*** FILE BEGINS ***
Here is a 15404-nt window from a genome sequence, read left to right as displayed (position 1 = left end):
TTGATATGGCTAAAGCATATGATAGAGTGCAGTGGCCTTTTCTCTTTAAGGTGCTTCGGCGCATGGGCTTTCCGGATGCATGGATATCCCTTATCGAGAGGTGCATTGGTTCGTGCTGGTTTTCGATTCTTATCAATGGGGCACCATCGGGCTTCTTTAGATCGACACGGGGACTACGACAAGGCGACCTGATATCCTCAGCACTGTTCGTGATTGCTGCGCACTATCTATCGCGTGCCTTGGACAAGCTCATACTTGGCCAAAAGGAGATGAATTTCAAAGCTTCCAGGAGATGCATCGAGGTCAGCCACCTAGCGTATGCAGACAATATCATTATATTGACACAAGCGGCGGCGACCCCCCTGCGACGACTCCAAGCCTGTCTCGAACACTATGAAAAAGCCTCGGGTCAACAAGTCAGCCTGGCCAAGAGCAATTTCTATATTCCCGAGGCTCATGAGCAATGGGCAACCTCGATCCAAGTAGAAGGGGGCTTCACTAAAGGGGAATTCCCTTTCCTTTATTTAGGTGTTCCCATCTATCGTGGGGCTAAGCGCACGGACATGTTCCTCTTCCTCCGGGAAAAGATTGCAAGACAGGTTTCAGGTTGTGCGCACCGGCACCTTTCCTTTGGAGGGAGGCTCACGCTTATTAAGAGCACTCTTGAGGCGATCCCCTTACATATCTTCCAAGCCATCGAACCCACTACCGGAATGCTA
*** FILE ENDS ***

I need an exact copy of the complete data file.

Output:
Here is a 15404-nt window from a genome sequence, read left to right as displayed (position 1 = left end):
TTGATATGGCTAAAGCATATGATAGAGTGCAGTGGCCTTTTCTCTTTAAGGTGCTTCGGCGCATGGGCTTTCCGGATGCATGGATATCCCTTATCGAGAGGTGCATTGGTTCGTGCTGGTTTTCGATTCTTATCAATGGGGCACCATCGGGCTTCTTTAGATCGACACGGGGACTACGACAAGGCGACCTGATATCCTCAGCACTGTTCGTGATTGCTGCGCACTATCTATCGCGTGCCTTGGACAAGCTCATACTTGGCCAAAAGGAGATGAATTTCAAAGCTTCCAGGAGATGCATCGAGGTCAGCCACCTAGCGTATGCAGACAATATCATTATATTGACACAAGCGGCGGCGACCCCCCTGCGACGACTCCAAGCCTGTCTCGAACACTATGAAAAAGCCTCGGGTCAACAAGTCAGCCTGGCCAAGAGCAATTTCTATATTCCCGAGGCTCATGAGCAATGGGCAACCTCGATCCAAGTAGAAGGGGGCTTCACTAAAGGGGAATTCCCTTTCCTTTATTTAGGTGTTCCCATCTATCGTGGGGCTAAGCGCACGGACATGTTCCTCTTCCTCCGGGAAAAGATTGCAAGACAGGTTTCAGGTTGTGCGCACCGGCACCTTTCCTTTGGAGGGAGGCTCACGCTTATTAAGAGCACTCTTGAGGCGATCCCCTTACATATCTTCCAAGCCATCGAACCCACTACCGGAATGCTA